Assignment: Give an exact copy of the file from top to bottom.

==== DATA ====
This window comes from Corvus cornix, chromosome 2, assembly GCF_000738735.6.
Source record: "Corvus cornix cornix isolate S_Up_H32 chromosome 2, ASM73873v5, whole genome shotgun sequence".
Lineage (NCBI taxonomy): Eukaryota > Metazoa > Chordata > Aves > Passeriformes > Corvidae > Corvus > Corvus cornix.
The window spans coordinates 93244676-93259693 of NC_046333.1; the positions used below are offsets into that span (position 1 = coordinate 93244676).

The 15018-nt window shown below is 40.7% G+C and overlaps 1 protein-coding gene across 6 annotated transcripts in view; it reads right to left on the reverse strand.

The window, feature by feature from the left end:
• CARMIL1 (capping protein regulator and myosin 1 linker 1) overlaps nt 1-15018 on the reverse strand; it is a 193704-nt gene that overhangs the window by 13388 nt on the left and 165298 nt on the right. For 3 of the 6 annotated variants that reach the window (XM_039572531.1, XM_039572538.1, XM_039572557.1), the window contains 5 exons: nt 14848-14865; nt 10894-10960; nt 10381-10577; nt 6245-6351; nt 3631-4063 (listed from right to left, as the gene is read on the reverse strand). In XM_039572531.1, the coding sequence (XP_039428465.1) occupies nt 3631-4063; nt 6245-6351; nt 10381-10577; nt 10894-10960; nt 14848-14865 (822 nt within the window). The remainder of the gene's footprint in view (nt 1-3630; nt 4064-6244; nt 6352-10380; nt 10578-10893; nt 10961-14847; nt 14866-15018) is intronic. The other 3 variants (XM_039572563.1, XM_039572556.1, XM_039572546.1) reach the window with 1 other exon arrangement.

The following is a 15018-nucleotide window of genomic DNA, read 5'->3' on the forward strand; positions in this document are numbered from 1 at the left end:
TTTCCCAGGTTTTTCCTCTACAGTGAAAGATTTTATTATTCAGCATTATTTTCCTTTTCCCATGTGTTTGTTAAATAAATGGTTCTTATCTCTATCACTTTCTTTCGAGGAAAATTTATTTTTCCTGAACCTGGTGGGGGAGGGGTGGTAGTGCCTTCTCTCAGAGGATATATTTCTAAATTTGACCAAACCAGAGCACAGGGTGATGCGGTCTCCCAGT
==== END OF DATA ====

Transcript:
This window comes from Corvus cornix, chromosome 2, assembly GCF_000738735.6.
Source record: "Corvus cornix cornix isolate S_Up_H32 chromosome 2, ASM73873v5, whole genome shotgun sequence".
Lineage (NCBI taxonomy): Eukaryota > Metazoa > Chordata > Aves > Passeriformes > Corvidae > Corvus > Corvus cornix.
The window spans coordinates 93244676-93259693 of NC_046333.1; the positions used below are offsets into that span (position 1 = coordinate 93244676).

The 15018-nt window shown below is 40.7% G+C and overlaps 1 protein-coding gene across 6 annotated transcripts in view; it reads right to left on the reverse strand.

The window, feature by feature from the left end:
• CARMIL1 (capping protein regulator and myosin 1 linker 1) overlaps nt 1-15018 on the reverse strand; it is a 193704-nt gene that overhangs the window by 13388 nt on the left and 165298 nt on the right. For 3 of the 6 annotated variants that reach the window (XM_039572531.1, XM_039572538.1, XM_039572557.1), the window contains 5 exons: nt 14848-14865; nt 10894-10960; nt 10381-10577; nt 6245-6351; nt 3631-4063 (listed from right to left, as the gene is read on the reverse strand). In XM_039572531.1, the coding sequence (XP_039428465.1) occupies nt 3631-4063; nt 6245-6351; nt 10381-10577; nt 10894-10960; nt 14848-14865 (822 nt within the window). The remainder of the gene's footprint in view (nt 1-3630; nt 4064-6244; nt 6352-10380; nt 10578-10893; nt 10961-14847; nt 14866-15018) is intronic. The other 3 variants (XM_039572563.1, XM_039572556.1, XM_039572546.1) reach the window with 1 other exon arrangement.

The following is a 15018-nucleotide window of genomic DNA, read 5'->3' on the forward strand; positions in this document are numbered from 1 at the left end:
TTTCCCAGGTTTTTCCTCTACAGTGAAAGATTTTATTATTCAGCATTATTTTCCTTTTCCCATGTGTTTGTTAAATAAATGGTTCTTATCTCTATCACTTTCTTTCGAGGAAAATTTATTTTTCCTGAACCTGGTGGGGGAGGGGTGGTAGTGCCTTCTCTCAGAGGATATATTTCTAAATTTGACCAAACCAGAGCACAGGGTGATGCGGTCTCCCAGT